Crisis Desserted is a delightful curl up on the couch; a laughing, craving-sweets kind of romantic comedy. — IndieBookReview
Crisis Desserted is such a fun read! Brandy is a great heroine whose sweet tooth rivals my own. Jer is basically the ideal man. I loved watching Bran find her place in the world after a series of disasters. This book is perfect for curling up on the couch on a snowy day or taking to the beach. — Laura Heffernan, author of the Reality Star series
Crisis Desserted is the story of aimless yet passionate Brandy Tanner, a baker with aspirations of her own Martha Stewartesque empire. Trying to manifest those desires however, has proven as fruitless as mock apple pie. When she meets Jeremy, she finds someone who is not only sexy and smart, but he supports her and her dreams wholeheartedly, (could it be he’s even in love with her?) and that scares her more than using second-rate bakeware. Brandy’s normal sounding board for situations like this, her sister Tasha, has taken a job in London and left Brandy to live with her parents in a small town an hour’s drive from Denver. That, combined with her parents having their own problems, leads Brandy to realize she’s been too reliant on other people picking up the slack for her lack of direction, and that it’s time for her to really go for what she wants, cake and all.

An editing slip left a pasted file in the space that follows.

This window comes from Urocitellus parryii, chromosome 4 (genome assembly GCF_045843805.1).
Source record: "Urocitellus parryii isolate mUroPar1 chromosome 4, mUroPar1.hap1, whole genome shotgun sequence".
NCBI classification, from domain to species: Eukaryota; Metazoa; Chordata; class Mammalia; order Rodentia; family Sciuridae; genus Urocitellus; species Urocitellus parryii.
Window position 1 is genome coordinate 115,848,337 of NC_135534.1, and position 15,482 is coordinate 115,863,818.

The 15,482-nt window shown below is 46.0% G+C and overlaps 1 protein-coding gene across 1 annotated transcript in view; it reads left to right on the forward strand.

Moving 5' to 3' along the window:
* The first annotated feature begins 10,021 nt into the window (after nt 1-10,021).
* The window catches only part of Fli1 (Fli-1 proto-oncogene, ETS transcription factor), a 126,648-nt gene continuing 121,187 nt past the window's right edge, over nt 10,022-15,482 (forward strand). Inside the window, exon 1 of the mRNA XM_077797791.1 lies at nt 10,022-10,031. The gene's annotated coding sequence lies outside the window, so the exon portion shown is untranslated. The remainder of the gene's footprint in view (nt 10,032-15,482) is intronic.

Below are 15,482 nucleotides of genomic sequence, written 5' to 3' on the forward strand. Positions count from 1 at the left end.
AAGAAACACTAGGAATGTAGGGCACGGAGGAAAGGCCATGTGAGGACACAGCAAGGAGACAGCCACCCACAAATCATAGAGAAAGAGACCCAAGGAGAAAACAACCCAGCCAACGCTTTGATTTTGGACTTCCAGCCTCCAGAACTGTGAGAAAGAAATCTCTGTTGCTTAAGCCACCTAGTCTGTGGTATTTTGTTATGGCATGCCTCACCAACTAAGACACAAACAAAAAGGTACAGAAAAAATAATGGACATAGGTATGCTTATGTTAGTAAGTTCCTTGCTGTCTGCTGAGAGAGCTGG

Even though Katherine Laurin doesn’t reinvent the rolling pin in her debut novel, what she dishes up is most satisfying. The story is comforting in its familiar flavors and the author creatively adds just the right amount of spice, much like a cup of hot cocoa that has an unexpected pinch of nutmeg in it. Jeremy is handsome and kind but has a past that has left him hurt and gun-shy in relationships; Brandy and her sister are opposites in the obvious ways but are the same where it counts, and their parents are quirky and imperfect and loveable, just the way parents ought to be. The success of a book like this hinges on the ability of the author to write relationships—chemistry, history, conflict, and the like. Laurin doesn’t disappoint with her ability to convey that overwhelming rush of new love as well as the shared past that is always present (for both good and bad) in our interactions with siblings and parents. From flour to frosting, Crisis Desserted is fun and sweet and will have you asking for seconds. — Colorado Book Review